Sponsored by: Instituto Mexicano del Petróleo
Fluid Mechanics is one of the cornerstones of engineering. Through the fluid dynamics equations: continuity, momentum and energy; it is possible to model with fair precision a high variety of engineering problems. Especially due to the advances of Computational Fluid Dynamics (CFD) engineers could take full advantage of this theory. Applications of CFD can be seen customarily in the aerospace, the petroleum and others industries. Nevertheless, traditionally these models could not be used for real-time control purposes due to the high dimension of the systems and the high computational demand of the corresponding algorithms. In order to deal with these high dimensional models and to adapt them for analysis and control purposes model reduction tools have to be further developed.
Over the years some techniques for model reduction of fluids have been developed, but still the necessary order reduction is mainly done by physical insight and experience or with empirical methods (e.g. Karhunen-Loève expansion) which may provide accurate models but fail to provide a reduced model interpretable in physical terms. Since physical conceptualization of results is important, there is a need for a more systematic approach which preserves the physical structure in the reduced system.
A fairly general approach to model physical phenomena with control purposes is known as the Port-Hamiltonian approach which has been useful to describe the dynamic behavior of a very diversified class of engineering systems, including mechanical and electrical, resulting in a structured representation of possibly nonlinear differential equations. Recently in the literature, the extensions of this theory to distributed parameter systems -- including fluids, -- were formalized, providing with this a uniform and structured representation of the dynamic behavior of physical systems.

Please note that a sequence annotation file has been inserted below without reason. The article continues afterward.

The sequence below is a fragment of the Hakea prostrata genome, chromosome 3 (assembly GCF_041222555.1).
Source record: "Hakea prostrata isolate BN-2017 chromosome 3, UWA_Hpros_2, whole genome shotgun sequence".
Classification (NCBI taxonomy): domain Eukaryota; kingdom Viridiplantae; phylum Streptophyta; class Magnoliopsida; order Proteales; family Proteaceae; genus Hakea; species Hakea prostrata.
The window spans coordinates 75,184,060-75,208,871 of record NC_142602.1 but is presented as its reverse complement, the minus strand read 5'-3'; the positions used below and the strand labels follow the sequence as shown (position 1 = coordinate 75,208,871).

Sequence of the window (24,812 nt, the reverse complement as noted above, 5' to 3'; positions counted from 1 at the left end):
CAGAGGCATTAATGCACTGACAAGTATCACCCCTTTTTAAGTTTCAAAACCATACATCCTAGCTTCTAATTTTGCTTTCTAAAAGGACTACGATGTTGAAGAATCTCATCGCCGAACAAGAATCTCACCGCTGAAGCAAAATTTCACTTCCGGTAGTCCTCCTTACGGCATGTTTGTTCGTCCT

The method based on symmetries can be used for reduction of Hamiltonian systems. Though very formal and general, it fails to be applicable for control engineering purposes due in part to the fact that important input-output control concepts, like controllability and observability, were not considered in their formulation.
During the course of this research we have shown that the Dissipativity Theory provides a very general framework to deal with the input-output control properties while preserving the physical structure of the system. Moreover, based on this theory several successful control algorithms can be used.
Based on the framework of Dissipativity Theory and the resulting models from the Port-Hamiltonian paradigm in fluids, the main objective of this research lies on the design of structure-preserving nonlinear balanced reduction algorithms.
Next: Nonlinear control systems analysis Up: Modeling Previous: Modeling
Last modified: 24 March 2005, 10:16 UTC
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